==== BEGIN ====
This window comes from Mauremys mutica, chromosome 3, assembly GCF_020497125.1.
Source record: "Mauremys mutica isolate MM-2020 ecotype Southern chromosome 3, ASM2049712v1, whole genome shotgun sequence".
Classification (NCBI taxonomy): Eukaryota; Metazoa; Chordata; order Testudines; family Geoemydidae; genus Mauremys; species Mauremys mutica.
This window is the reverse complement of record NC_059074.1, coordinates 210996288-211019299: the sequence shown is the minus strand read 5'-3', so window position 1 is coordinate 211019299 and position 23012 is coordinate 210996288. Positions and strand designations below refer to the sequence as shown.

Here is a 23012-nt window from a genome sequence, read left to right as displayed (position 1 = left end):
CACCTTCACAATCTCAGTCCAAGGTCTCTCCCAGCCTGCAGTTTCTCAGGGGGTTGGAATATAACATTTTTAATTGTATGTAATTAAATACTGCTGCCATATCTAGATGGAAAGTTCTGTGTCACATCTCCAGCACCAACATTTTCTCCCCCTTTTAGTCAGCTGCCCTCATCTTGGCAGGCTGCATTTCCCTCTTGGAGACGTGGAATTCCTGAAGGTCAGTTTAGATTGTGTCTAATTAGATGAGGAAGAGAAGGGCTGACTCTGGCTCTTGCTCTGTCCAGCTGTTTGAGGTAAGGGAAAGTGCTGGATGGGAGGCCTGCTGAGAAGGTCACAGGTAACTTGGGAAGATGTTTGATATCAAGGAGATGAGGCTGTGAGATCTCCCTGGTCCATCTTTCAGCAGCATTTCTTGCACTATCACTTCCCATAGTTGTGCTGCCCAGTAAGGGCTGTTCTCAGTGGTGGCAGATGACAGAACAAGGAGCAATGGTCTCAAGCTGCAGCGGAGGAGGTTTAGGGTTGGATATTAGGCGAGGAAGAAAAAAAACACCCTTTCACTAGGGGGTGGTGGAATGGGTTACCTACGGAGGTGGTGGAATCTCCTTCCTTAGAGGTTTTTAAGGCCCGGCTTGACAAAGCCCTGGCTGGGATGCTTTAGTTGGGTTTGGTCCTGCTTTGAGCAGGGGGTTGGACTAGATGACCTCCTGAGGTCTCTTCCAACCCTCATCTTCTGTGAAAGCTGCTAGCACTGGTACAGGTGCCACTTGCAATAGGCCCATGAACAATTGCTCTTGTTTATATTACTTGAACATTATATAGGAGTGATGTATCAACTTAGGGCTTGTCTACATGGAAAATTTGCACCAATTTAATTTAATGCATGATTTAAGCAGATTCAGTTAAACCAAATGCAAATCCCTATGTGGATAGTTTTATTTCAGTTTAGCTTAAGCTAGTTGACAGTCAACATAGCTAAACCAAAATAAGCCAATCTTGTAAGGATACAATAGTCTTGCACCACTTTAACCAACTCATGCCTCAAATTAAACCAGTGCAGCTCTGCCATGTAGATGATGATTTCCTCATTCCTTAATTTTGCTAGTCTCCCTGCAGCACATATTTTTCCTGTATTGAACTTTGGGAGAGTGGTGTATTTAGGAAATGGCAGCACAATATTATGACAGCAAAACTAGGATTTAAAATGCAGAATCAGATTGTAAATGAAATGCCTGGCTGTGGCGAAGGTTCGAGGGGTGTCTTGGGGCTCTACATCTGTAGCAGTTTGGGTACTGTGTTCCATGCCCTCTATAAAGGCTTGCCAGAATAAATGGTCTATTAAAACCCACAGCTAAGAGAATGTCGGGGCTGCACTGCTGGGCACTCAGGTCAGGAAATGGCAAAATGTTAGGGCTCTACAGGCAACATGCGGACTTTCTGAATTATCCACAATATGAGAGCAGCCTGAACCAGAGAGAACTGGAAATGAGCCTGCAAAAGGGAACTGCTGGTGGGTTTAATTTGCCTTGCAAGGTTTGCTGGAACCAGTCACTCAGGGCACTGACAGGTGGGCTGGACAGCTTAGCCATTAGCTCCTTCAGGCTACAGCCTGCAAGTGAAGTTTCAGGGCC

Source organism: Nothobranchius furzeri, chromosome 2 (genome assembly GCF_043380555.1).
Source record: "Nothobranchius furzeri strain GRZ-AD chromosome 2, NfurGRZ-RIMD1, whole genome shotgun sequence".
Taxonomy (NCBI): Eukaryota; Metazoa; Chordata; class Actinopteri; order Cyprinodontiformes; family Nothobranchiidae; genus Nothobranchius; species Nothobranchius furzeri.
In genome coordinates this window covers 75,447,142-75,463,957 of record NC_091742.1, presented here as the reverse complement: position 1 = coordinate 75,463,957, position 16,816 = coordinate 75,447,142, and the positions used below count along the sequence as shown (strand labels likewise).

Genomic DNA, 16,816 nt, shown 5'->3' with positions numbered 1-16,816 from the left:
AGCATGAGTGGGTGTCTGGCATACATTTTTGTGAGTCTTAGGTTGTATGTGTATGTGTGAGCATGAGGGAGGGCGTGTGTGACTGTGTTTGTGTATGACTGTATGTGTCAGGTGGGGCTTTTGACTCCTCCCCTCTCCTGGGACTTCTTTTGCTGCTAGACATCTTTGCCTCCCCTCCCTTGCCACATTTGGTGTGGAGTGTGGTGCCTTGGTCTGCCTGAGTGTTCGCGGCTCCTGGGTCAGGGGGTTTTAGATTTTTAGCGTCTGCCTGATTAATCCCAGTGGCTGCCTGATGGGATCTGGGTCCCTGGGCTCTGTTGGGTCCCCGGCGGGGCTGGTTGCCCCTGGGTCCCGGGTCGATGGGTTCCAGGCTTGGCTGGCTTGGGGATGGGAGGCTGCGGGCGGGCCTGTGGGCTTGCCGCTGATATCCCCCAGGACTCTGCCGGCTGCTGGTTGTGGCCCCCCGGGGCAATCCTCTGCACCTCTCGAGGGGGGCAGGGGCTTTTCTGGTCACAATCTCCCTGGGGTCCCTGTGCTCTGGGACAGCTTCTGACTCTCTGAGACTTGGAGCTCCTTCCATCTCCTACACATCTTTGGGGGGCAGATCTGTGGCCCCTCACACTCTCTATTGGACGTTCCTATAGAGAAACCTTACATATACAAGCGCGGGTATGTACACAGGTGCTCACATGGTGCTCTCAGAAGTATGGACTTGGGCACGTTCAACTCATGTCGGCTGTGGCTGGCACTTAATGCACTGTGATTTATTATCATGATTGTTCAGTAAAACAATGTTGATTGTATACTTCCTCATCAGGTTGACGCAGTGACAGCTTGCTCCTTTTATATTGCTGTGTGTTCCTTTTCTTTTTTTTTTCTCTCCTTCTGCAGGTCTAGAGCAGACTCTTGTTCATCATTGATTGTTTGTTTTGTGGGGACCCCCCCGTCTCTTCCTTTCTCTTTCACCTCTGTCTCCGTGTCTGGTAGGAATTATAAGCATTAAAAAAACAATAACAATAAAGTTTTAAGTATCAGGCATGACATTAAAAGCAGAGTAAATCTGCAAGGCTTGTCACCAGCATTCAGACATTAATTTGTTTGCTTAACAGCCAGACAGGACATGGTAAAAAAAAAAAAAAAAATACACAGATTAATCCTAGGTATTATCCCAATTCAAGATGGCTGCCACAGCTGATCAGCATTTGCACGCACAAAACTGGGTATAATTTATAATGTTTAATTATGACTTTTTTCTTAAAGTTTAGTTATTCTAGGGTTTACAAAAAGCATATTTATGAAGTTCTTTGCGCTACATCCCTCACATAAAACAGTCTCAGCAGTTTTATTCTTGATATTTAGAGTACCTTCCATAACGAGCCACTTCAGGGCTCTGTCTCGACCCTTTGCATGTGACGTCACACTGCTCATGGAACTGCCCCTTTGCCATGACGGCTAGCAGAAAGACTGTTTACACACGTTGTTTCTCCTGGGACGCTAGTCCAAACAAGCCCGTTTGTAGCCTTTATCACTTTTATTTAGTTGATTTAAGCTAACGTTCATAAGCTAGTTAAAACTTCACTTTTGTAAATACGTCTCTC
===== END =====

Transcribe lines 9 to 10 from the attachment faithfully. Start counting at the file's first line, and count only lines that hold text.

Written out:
Taxonomy (NCBI): Eukaryota; Metazoa; Chordata; class Actinopteri; order Cyprinodontiformes; family Nothobranchiidae; genus Nothobranchius; species Nothobranchius furzeri.
In genome coordinates this window covers 75,447,142-75,463,957 of record NC_091742.1, presented here as the reverse complement: position 1 = coordinate 75,463,957, position 16,816 = coordinate 75,447,142, and the positions used below count along the sequence as shown (strand labels likewise).